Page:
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The Gentlemen and the RoughsViolence, Honor, and Manhood in the Union Army$
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Lorien Foote

Print publication date: 2010

Print ISBN-13: 9780814727904

Published to NYU Press Scholarship Online: March 2016

DOI: 10.18574/nyu/9780814727904.001.0001

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“The Thick-Fingered Clowns”

“The Thick-Fingered Clowns”

Social Status and Discipline

(p.119) 5 “The Thick-Fingered Clowns”
The Gentlemen and the Roughs

Lorien Foote

NYU Press

This chapter examines how Civil War officers governed the rank and file. It demonstrates a clear pattern of interactions between officers and privates that began in a very small number of regiments and spread to include seemingly most regiments in the Union army during 1863. It shows that discipline in the Union army became more stringent over time and that its severity was targeted on the post-1862 conscripts. The reason for this was their widespread distrust of the conscripts, bounty men, and substitutes. A core group of volunteers fought for the cause; thousands of other Union soldiers fought because they had to. Without the overwhelming force used against them—on the transports south and on the battlefield—they would not have fought. The use of force and the conflict among officers, roughs, and immigrants changed the Union army. By 1864–1865 it looked more like the antebellum regular army, which had long reflected the social divisions of civilian life.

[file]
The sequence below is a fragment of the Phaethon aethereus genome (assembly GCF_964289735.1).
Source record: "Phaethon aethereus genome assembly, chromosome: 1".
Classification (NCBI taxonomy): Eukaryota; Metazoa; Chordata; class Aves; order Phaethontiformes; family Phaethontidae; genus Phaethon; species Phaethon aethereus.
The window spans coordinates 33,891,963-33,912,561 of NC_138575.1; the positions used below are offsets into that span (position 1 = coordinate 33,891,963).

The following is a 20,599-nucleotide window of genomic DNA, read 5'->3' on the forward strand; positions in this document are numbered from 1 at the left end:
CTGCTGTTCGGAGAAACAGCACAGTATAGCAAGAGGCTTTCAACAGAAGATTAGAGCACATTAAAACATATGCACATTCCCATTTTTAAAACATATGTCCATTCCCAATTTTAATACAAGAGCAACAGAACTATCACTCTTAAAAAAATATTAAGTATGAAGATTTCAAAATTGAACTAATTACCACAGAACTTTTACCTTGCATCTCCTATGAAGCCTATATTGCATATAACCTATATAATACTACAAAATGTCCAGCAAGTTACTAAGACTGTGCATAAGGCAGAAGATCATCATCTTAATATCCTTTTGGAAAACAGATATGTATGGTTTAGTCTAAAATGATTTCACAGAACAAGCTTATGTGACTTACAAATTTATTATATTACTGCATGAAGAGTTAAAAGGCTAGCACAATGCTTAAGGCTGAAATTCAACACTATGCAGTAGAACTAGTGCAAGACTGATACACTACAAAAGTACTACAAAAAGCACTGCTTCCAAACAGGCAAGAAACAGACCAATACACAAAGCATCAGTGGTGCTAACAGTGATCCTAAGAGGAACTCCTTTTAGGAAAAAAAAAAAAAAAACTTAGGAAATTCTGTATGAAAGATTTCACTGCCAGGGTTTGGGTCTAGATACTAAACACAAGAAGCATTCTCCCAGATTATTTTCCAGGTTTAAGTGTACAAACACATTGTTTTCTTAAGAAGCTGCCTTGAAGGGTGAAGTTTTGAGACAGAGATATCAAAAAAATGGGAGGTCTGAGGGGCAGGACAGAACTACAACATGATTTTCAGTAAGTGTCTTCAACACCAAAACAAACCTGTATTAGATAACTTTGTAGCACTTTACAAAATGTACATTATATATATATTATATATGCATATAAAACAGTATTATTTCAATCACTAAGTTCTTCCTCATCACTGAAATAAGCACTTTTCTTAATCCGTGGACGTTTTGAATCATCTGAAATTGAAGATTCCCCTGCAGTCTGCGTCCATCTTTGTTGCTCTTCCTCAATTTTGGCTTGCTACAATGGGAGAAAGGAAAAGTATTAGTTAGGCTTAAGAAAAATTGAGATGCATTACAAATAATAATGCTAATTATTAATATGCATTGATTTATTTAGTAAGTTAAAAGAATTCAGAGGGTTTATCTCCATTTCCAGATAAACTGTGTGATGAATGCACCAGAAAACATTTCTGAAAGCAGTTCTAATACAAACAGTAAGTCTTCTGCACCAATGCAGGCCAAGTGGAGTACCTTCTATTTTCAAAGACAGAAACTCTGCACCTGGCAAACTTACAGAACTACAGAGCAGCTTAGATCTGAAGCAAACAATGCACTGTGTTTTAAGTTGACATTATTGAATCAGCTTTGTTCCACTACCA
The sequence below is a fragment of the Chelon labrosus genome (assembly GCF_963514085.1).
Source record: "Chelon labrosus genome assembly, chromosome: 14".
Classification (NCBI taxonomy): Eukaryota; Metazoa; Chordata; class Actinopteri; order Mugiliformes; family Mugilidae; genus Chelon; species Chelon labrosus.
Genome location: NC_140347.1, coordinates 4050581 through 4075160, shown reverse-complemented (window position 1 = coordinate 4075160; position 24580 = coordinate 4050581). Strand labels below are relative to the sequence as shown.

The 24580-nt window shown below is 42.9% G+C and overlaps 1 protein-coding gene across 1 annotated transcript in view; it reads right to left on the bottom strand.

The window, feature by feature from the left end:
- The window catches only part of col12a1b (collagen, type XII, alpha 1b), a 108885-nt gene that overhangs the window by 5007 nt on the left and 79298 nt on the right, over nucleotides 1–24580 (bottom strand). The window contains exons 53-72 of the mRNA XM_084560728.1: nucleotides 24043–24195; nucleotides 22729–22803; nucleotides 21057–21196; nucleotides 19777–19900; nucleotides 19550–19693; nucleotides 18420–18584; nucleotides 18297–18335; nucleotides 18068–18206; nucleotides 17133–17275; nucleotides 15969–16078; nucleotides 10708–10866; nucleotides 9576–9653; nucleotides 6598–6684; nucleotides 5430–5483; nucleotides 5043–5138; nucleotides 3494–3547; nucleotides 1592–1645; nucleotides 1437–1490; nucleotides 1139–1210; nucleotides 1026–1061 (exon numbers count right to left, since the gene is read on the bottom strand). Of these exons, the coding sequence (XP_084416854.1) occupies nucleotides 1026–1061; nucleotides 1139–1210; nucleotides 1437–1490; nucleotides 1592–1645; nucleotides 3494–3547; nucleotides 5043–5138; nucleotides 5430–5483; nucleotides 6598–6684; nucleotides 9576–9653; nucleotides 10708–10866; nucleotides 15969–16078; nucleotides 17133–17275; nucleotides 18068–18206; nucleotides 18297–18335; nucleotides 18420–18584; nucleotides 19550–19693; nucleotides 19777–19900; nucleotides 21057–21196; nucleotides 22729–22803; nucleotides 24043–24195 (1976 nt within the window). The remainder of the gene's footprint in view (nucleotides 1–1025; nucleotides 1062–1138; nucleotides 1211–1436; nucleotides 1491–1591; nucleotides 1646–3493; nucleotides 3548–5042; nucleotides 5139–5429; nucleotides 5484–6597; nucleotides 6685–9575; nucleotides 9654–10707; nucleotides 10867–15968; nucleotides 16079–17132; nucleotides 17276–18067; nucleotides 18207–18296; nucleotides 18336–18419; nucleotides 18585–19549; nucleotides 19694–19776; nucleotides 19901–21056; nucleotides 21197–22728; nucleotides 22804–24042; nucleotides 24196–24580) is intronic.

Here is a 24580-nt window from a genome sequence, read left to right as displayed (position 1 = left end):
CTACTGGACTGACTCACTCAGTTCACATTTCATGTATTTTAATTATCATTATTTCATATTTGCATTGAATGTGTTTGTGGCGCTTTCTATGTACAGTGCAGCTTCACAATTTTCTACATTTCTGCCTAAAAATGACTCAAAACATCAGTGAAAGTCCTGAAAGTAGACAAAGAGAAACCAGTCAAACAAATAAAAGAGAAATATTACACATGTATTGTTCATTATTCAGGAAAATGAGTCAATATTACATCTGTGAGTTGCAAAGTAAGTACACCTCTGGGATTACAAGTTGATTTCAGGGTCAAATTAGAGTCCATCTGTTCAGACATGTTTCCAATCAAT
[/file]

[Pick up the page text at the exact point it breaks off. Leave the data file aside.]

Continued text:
Keywords:   Union army, Civil war, social class, military officers, army discipline, conscripts, social conflict

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